Let’s be real. These activists and volunteers knew that the likelihood of convincing the GOP-dominated state legislature to pass nonpartisan redistricting reform was about as likely as meeting your doppelgänger (1 in 1,000,000,000,000) and winning the lottery (1 in 45,057,474) on the same day. But that didn’t stop them.
Over the course of the past four years, Fair Maps activists formed regional teams and recruited thousands of volunteers. Together, they have:
Educated voters about the impacts of gerrymandered maps on issues that affect Wisconsinites every day
Gathered thousands of names on petitions calling for nonpartisan redistricting reform
Helped pass a total of 55 county board resolutions and 32 county-wide referendums demanding a nonpartisan process for redistricting
Testified before the People’s Maps Commission about what fair representation looks like
Trained people to create ‘community of interest’ maps and assisted them in the process
Submitted 1,000+ maps to the People’s Maps Commission
Participated in a virtual Legislative Lobby Day to advocate for the PMC’s maps and against the ‘least change’ approach to new maps
Submitted maps to the Wisconsin Legislative Map Portal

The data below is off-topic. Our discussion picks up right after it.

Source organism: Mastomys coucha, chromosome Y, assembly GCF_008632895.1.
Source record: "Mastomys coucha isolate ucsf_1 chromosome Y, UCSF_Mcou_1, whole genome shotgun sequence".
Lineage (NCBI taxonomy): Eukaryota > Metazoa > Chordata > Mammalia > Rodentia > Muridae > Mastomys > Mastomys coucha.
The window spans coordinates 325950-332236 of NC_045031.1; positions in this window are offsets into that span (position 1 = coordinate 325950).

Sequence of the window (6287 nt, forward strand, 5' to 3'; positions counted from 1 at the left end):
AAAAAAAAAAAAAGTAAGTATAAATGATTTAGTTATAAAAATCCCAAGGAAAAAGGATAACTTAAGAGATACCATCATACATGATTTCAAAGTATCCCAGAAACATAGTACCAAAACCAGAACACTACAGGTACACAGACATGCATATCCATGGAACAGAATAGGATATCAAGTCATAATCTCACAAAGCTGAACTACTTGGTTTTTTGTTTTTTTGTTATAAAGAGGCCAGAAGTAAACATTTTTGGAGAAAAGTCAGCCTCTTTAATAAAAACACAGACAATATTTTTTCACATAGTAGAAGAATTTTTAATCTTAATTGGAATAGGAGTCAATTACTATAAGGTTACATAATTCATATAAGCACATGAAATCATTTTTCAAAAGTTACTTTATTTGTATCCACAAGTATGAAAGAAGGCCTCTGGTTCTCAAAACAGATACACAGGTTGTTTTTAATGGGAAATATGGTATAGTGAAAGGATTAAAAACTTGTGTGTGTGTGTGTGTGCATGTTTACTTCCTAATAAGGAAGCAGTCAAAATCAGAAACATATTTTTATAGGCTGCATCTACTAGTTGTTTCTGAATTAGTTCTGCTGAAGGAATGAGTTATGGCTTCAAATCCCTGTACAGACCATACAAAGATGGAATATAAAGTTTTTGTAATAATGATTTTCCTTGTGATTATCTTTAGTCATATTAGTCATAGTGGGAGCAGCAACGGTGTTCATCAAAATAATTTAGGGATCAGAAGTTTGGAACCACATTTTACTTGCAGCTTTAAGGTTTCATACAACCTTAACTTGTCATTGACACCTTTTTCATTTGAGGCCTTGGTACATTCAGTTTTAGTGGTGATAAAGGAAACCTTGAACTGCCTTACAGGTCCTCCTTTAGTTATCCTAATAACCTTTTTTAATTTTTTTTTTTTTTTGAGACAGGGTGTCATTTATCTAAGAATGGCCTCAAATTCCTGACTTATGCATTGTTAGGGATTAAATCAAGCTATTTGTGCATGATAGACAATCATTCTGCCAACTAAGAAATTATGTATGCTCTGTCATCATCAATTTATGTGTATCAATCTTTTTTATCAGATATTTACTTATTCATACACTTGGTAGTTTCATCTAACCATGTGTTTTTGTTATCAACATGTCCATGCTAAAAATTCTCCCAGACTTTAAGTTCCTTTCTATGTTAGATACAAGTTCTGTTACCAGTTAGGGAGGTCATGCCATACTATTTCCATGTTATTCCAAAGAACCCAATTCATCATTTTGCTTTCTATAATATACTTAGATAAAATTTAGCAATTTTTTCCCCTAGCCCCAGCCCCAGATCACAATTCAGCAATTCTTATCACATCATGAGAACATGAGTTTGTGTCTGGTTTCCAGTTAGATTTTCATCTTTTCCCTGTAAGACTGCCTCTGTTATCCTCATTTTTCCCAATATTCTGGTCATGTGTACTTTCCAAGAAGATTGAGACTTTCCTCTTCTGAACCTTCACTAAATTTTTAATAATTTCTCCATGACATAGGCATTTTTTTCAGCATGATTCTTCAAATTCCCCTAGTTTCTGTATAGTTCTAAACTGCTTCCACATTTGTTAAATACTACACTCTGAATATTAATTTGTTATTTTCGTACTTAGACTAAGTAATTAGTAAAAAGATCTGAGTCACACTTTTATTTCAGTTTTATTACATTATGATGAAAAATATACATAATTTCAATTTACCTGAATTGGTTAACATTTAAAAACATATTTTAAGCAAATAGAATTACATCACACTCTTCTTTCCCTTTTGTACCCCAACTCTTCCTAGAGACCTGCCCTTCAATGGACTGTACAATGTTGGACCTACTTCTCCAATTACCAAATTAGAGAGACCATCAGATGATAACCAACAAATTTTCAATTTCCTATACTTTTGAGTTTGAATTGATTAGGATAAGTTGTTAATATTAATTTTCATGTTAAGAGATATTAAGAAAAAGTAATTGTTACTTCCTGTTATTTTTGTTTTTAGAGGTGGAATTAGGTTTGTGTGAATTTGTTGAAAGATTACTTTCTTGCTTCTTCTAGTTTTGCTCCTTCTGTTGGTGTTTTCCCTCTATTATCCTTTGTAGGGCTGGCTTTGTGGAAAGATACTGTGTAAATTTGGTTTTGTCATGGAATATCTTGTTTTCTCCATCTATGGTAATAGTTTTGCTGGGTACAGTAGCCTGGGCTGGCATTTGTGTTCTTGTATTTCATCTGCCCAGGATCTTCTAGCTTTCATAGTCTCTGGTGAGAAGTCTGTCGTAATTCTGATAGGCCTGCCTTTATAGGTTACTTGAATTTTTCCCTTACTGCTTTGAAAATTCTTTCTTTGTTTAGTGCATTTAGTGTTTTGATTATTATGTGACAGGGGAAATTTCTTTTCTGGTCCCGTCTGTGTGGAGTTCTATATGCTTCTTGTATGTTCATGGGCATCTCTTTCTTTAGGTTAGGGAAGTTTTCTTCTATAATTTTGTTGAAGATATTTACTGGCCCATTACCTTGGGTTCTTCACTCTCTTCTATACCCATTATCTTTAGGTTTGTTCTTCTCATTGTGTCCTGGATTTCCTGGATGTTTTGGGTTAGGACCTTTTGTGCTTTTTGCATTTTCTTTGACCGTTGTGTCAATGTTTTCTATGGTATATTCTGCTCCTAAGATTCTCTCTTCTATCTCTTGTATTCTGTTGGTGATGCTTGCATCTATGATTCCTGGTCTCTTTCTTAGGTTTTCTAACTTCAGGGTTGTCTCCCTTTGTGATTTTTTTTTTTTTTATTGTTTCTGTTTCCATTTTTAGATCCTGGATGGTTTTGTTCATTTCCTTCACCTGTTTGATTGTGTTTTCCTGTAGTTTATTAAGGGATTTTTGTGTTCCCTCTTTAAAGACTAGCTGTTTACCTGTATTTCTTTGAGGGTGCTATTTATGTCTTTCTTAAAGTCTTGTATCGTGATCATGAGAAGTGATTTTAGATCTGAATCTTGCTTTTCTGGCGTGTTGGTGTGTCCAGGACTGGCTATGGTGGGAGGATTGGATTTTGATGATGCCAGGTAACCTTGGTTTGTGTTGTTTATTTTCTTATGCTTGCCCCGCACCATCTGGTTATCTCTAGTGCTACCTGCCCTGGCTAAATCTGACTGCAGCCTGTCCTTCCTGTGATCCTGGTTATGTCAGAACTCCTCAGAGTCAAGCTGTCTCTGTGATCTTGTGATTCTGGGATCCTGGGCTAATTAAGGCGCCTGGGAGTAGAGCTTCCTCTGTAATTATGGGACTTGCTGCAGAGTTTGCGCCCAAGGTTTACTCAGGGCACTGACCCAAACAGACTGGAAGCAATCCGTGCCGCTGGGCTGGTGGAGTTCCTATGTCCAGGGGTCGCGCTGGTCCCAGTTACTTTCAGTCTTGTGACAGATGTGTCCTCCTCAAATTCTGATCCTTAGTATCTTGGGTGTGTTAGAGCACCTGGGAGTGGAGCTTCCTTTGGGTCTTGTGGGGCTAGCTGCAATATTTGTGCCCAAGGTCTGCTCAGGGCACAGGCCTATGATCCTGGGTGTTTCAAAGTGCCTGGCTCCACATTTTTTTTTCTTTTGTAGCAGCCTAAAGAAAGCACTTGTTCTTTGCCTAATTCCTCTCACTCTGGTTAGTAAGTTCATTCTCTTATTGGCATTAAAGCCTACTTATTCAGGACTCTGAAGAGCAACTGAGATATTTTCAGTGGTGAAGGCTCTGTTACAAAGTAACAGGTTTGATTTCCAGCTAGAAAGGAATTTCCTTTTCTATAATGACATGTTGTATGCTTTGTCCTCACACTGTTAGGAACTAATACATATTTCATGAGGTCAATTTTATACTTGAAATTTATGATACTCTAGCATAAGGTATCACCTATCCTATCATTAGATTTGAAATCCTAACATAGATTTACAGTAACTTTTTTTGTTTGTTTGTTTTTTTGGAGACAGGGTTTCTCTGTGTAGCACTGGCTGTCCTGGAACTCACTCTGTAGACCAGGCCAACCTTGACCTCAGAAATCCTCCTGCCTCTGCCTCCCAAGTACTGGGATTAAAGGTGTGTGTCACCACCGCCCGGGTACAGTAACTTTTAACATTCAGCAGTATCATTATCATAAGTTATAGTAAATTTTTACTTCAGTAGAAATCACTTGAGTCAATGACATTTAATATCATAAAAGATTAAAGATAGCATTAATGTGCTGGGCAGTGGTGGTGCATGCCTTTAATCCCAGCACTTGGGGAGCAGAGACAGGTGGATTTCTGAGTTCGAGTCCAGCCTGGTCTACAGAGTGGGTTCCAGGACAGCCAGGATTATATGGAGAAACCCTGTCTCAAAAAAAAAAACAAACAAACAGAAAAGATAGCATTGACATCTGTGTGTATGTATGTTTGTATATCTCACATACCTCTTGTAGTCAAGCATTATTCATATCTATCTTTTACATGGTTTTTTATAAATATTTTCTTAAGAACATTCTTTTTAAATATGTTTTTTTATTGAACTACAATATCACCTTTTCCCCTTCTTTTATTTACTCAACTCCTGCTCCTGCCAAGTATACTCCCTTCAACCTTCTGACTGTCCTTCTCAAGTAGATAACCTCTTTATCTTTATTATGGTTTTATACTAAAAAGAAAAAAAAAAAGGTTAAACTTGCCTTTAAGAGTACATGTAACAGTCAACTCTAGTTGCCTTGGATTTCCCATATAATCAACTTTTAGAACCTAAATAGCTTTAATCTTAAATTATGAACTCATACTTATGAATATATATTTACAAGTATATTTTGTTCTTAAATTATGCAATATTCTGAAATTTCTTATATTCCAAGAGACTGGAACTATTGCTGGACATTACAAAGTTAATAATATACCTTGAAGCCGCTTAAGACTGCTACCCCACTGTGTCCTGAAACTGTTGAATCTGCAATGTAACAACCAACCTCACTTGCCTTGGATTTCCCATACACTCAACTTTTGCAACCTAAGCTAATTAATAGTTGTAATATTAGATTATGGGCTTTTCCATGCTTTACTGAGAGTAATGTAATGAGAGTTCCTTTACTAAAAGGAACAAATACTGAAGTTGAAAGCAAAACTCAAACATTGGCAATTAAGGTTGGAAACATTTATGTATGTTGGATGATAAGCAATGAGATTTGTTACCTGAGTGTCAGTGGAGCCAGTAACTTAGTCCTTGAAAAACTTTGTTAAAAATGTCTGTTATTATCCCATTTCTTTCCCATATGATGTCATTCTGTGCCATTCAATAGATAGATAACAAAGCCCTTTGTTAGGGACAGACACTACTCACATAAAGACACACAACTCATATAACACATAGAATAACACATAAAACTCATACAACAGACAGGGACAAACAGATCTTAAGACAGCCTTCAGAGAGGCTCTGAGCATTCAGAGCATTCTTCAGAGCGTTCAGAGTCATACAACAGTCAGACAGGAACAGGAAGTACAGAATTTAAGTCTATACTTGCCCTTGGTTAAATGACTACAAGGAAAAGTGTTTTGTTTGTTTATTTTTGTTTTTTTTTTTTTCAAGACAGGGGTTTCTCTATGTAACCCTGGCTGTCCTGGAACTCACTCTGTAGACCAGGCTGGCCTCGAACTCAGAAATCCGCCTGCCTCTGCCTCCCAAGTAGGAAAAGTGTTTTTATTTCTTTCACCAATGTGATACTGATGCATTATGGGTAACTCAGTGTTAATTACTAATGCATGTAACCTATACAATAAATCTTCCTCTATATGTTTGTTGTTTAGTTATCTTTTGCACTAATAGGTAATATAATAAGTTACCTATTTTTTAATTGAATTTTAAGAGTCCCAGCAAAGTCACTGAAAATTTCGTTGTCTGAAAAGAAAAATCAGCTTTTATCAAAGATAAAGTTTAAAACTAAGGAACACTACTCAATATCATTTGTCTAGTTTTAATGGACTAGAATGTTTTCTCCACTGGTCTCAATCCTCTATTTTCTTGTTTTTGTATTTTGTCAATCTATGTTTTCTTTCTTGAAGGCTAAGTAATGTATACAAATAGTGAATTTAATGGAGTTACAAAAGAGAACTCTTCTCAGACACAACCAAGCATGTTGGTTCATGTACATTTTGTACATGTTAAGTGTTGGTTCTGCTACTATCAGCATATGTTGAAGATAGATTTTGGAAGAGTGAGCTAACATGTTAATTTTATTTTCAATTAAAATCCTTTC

Distributed tens of thousands of brochures about gerrymandering
Hosted dozens of educational events
Mailed thousands of postcards to voters urging them to vote
Staged marches and rallies around the state
Created and posted ‘Map About Maps’ videos to social media to call attention to what was happening
Held 17 simultaneous ‘Fair Courts = Fair Maps’ rallies around the state in frigid January temperatures while the maps were being batted back and forth between the Wisconsin and US Supreme Courts in 2021
Worked tirelessly to educate voters about the Wisconsin Supreme Court election and its potential ramifications on legislative voting maps
It’s important to know that a victory for a pro-democracy justice on the Wisconsin Supreme Court will not be the end of this fight. Even if the maps are re-litigated and found to be unconstitutional and new maps are in place before the 2024 election, we will still not have achieved the ultimate goal of nonpartisan redistricting reform.
That will only be accomplished when the Wisconsin State Legislature passes a law creating a nonpartisan process so voters pick the people who represent them and govern in their name.
We, grassroots activists, volunteers, and the organizations of the Wisconsin Fair Maps Coalition, will not stop until we have realized this goal.
Carlene Bechen is a retired educator who became involved in the movement to end gerrymandering after testifying before the Joint Finance Committee in support of public education for several biennial budget cycles and realizing that her words were falling on deaf ears. She has been engaged in grassroots activism since she was a child canvassing with her father in her southeastern North Carolina community. She is a founding member of the Oregon Area Progressives, which organized the Fair Maps for Wisconsin Summit for grassroots activists in the fall of 2019. From that work, Carlene was hired as Organizing Director with the Fair Maps Coalition.